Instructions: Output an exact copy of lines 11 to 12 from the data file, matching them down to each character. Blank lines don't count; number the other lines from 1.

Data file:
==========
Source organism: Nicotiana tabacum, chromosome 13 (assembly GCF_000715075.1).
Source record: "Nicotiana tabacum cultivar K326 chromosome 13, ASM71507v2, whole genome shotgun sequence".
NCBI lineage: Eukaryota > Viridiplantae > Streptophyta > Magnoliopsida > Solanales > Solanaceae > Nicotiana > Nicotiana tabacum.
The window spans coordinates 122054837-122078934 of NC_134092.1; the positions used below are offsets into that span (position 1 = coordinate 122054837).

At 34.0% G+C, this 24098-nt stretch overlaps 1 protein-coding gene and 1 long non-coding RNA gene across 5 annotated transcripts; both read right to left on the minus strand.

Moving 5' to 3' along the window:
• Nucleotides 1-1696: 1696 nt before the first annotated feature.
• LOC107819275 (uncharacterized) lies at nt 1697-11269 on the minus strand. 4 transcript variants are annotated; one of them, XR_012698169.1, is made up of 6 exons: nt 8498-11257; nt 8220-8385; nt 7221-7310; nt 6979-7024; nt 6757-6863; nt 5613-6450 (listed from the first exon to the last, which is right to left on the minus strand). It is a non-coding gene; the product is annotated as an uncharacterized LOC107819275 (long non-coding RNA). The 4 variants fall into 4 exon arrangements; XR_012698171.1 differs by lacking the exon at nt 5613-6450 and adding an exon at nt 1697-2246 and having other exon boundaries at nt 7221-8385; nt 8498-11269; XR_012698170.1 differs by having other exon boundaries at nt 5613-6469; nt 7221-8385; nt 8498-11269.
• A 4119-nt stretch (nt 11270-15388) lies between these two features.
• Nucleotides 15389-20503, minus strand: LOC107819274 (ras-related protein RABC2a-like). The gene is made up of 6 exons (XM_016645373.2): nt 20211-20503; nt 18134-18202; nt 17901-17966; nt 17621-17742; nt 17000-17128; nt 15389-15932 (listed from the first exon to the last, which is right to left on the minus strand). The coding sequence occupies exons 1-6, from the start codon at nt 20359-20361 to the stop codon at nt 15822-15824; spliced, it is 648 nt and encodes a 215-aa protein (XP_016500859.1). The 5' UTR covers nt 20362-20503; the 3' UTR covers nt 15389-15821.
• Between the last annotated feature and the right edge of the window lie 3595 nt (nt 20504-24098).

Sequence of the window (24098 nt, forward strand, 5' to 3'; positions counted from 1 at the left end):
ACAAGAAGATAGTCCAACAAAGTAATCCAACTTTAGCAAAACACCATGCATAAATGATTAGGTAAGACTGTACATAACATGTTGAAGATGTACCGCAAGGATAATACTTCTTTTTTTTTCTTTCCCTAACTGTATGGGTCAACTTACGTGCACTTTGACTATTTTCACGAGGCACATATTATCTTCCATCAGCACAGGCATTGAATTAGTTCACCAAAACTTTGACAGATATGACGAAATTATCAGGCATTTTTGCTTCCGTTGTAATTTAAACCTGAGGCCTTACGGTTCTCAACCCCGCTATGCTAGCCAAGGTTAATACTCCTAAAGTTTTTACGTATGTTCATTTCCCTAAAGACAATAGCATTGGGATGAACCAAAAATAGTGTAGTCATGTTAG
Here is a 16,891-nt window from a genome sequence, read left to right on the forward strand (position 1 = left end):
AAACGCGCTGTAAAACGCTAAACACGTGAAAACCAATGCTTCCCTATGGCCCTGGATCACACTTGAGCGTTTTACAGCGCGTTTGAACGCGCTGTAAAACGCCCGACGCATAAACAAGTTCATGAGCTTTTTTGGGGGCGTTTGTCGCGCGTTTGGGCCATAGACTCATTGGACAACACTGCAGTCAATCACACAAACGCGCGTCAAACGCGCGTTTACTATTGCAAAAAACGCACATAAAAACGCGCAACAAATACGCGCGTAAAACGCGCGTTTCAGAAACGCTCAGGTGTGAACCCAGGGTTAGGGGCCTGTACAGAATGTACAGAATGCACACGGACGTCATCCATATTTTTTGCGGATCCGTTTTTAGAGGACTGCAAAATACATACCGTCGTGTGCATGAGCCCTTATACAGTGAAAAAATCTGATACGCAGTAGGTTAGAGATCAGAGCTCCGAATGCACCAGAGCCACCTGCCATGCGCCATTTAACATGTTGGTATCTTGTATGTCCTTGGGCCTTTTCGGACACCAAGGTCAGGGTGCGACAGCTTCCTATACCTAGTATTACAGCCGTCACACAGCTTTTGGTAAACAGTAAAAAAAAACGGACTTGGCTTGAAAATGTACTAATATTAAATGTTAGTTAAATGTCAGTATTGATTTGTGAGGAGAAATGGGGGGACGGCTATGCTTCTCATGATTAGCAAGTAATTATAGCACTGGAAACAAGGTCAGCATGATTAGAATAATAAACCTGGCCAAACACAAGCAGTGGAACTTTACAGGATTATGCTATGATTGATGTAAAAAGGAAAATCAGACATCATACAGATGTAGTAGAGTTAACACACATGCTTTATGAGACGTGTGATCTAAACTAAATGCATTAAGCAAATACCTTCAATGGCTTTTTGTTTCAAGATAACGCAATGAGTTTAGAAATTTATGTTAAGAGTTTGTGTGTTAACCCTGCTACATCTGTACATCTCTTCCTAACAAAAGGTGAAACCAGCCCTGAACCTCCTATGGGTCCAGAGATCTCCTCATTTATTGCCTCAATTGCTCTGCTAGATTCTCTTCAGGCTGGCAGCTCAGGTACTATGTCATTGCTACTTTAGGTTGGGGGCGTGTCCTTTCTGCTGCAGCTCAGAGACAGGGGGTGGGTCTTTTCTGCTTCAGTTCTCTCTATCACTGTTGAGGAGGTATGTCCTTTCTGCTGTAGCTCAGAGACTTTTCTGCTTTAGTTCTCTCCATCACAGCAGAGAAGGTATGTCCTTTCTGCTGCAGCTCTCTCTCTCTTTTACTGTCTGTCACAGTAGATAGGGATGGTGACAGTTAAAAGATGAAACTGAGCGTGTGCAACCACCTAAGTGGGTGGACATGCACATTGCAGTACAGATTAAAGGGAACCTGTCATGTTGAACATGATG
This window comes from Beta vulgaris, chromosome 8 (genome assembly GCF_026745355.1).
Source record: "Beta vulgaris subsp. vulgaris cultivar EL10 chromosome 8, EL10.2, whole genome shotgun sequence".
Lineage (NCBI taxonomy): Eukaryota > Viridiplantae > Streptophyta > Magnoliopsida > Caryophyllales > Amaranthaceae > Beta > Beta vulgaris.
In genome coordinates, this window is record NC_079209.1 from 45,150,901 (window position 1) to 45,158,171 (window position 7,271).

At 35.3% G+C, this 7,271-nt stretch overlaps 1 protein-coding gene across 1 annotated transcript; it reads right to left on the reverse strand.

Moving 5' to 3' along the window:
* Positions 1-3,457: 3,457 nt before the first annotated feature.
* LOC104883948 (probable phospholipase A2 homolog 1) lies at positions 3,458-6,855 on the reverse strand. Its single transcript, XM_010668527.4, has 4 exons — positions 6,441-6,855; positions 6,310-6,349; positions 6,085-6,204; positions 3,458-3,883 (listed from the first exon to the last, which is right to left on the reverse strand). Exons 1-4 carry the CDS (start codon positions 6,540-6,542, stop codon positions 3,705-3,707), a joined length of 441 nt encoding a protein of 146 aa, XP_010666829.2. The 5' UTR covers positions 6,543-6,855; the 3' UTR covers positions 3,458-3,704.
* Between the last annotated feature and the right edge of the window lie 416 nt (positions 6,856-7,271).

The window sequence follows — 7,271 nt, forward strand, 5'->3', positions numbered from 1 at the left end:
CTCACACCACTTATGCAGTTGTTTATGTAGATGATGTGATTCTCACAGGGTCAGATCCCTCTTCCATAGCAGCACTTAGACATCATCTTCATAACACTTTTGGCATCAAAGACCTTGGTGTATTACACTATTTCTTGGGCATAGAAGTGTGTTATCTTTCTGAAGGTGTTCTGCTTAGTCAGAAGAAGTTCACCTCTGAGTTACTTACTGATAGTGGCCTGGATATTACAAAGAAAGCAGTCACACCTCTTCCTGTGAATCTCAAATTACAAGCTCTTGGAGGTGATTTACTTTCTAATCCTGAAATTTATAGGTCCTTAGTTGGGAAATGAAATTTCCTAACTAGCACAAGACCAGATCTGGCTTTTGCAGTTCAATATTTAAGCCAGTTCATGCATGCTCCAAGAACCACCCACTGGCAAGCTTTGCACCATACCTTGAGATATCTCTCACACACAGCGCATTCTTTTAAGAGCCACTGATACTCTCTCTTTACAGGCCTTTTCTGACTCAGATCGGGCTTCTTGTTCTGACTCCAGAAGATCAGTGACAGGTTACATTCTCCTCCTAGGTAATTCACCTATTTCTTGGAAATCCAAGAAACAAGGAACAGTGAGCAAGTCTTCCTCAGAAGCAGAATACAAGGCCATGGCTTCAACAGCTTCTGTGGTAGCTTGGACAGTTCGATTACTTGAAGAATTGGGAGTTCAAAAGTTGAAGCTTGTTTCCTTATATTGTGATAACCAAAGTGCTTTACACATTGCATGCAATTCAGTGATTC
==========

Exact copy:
• Between the last annotated feature and the right edge of the window lie 3595 nt (nt 20504-24098).

Sequence of the window (24098 nt, forward strand, 5' to 3'; positions counted from 1 at the left end):